The East African Rift system created one of the world's most obsidian-rich landscapes, where this volcanic glass has been used to make tools for nearly two million years. In Kenya alone, there are > 80 chemically distinct obsidians along a 800-km north-south transect. Recently Brown et al. (2013) published their Kenyan obsidian database assembled since the 1980s. Specifically, they report elemental data measured by EMPA, ICP-MS, and WDXRF, providing a rich basis for future sourcing studies. Here we report our use of portable XRF (pXRF), calibrated specifically and directly to the database in Brown et al. (2013), to examine interactions between Later Stone Age forager-fishers and pastoralists near Lake Victoria. Regarding our calibration to the WDXRF and EMPA datasets of Brown et al. (2013), the elements of interest have very high correlations (R2 = 0.96–0.99) to our pXRF values, which show, on average, only a 2–5% relative difference from the published values. Use of pXRF data specifically calibrated to the datasets from Brown et al. (2013) greatly expands the impact of their work over three decades to catalog and characterize a multitude of Kenyan obsidians. Our focus here is investigating social contacts and exchange between late Holocene populations that included Kansyore forager-fishers and Elmenteitan pastoralists. Similarities and differences in their obsidian access provide new insights into long-term interactions between foragers and food producers in eastern Africa. We report new sourcing results for obsidian artifacts from six late Holocene rock shelters along the Winam Gulf of Lake Victoria. The patterns in obsidian access are consistent with changing interaction spheres that are relevant to understanding forager-fisher social identities and subsistence strategies during periods of economic and demographic change.
Bibliographical noteFunding Information:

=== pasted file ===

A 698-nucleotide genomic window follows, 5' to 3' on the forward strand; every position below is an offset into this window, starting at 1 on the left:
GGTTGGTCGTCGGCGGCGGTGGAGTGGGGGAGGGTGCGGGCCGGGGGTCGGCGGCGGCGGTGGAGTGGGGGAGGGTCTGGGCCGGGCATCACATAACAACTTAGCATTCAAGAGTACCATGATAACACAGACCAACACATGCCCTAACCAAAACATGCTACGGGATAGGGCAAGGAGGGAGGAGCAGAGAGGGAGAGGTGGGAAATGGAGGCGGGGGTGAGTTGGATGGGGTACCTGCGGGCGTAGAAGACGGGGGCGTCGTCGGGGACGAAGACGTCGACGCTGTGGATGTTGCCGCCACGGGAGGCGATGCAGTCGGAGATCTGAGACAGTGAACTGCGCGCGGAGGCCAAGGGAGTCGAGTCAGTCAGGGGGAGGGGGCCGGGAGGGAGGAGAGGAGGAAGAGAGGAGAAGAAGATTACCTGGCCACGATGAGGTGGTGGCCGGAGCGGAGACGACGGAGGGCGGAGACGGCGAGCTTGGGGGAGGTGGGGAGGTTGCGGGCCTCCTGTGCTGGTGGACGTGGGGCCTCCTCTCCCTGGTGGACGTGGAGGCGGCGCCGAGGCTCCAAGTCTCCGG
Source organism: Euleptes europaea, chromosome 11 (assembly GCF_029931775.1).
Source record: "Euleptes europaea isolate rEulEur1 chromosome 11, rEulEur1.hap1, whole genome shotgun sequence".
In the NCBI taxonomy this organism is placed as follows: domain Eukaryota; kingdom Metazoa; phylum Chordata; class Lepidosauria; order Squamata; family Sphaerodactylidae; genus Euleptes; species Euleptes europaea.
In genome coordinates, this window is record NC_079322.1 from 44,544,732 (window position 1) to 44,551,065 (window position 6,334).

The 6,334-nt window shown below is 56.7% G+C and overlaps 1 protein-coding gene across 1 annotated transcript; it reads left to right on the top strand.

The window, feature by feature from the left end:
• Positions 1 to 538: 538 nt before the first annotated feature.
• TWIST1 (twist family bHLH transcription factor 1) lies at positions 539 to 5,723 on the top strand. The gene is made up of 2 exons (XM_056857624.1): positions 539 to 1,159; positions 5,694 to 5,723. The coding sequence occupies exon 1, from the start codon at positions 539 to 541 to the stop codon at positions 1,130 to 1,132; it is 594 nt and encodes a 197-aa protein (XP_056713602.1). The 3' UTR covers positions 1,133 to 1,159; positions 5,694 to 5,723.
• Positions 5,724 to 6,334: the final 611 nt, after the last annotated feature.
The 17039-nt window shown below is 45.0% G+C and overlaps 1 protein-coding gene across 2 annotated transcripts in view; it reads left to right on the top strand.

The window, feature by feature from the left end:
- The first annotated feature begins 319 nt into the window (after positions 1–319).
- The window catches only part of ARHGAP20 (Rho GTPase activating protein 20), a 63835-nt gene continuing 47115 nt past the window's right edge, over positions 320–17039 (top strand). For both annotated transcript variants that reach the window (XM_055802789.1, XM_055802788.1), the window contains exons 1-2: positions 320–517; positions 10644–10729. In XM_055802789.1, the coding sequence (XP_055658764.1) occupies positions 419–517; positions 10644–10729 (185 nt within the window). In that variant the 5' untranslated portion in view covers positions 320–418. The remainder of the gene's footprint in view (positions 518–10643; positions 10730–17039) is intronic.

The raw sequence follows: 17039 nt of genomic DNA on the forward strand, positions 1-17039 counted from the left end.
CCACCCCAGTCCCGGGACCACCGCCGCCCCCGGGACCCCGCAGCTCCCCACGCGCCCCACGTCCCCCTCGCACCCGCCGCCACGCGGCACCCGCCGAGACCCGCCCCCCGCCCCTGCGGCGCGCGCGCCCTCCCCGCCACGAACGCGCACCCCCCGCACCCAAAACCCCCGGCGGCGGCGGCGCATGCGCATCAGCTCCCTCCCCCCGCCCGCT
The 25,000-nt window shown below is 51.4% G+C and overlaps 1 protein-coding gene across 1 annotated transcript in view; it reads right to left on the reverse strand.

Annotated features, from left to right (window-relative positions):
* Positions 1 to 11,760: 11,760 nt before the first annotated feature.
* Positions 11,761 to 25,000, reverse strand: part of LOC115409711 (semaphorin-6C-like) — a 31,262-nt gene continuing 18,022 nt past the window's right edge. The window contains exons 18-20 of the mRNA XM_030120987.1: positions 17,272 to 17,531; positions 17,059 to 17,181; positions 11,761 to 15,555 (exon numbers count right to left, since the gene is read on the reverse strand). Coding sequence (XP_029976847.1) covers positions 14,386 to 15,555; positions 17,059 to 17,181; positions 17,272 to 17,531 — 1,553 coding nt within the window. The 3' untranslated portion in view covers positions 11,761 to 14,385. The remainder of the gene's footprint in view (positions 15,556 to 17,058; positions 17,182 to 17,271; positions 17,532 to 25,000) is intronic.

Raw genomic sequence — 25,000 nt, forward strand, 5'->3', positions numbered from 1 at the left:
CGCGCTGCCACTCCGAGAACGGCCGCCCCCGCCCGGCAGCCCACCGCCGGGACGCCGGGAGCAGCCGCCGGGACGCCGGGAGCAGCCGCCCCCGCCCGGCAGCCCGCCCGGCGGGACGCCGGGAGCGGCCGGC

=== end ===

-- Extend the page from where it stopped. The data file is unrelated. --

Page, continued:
We are indebted to Frank Brown and Harry Merrick for generously contributing obsidian specimens from Brown et al. (2013), which made this study possible. Additional specimens of Kenyan obsidian, which aided our compatibility tests, were contributed by Minghua Ren and were collected by Elizabeth Anthony and Jesus Velador, University of Texas-El Paso. We thank Curtis Runnels, Director, and Priscilla Murray, Curator, for access to the artifacts in the Gabel Museum of Archaeology at Boston University. Funding support was provided by the American School for Prehistoric Research and by Harvard University. Frahm's work was supported, in part, by the Department of Anthropology, Department of Earth Sciences, Institute for Rock Magnetism, Electron Microprobe Laboratory at the University of Minnesota. Research assistance was provided by Ravid Ekshtain and Liev Frahm. The pXRF instrument used in this study is part of the research infrastructure of the University of Minnesota's Wilford Laboratory of North American Archaeology, directed by Katherine Hayes. Funding for the instrument was provided by the College of Liberal Arts and by the Office of the Associate Dean for Research and Graduate Programs. We thank Nick Blegen, Matt Magnani, and especially Mary Prendergast for their constructive critiques of earlier drafts of this paper. Two anonymous reviewers provided helpful comments that improved the final version.
- Analytical cross-calibration
- Eastern Africa
- Forager-pastoralist interactions
- Lake Victoria
- Later Stone Age
- Obsidian artifact sourcing
- Portable XRF (pXRF)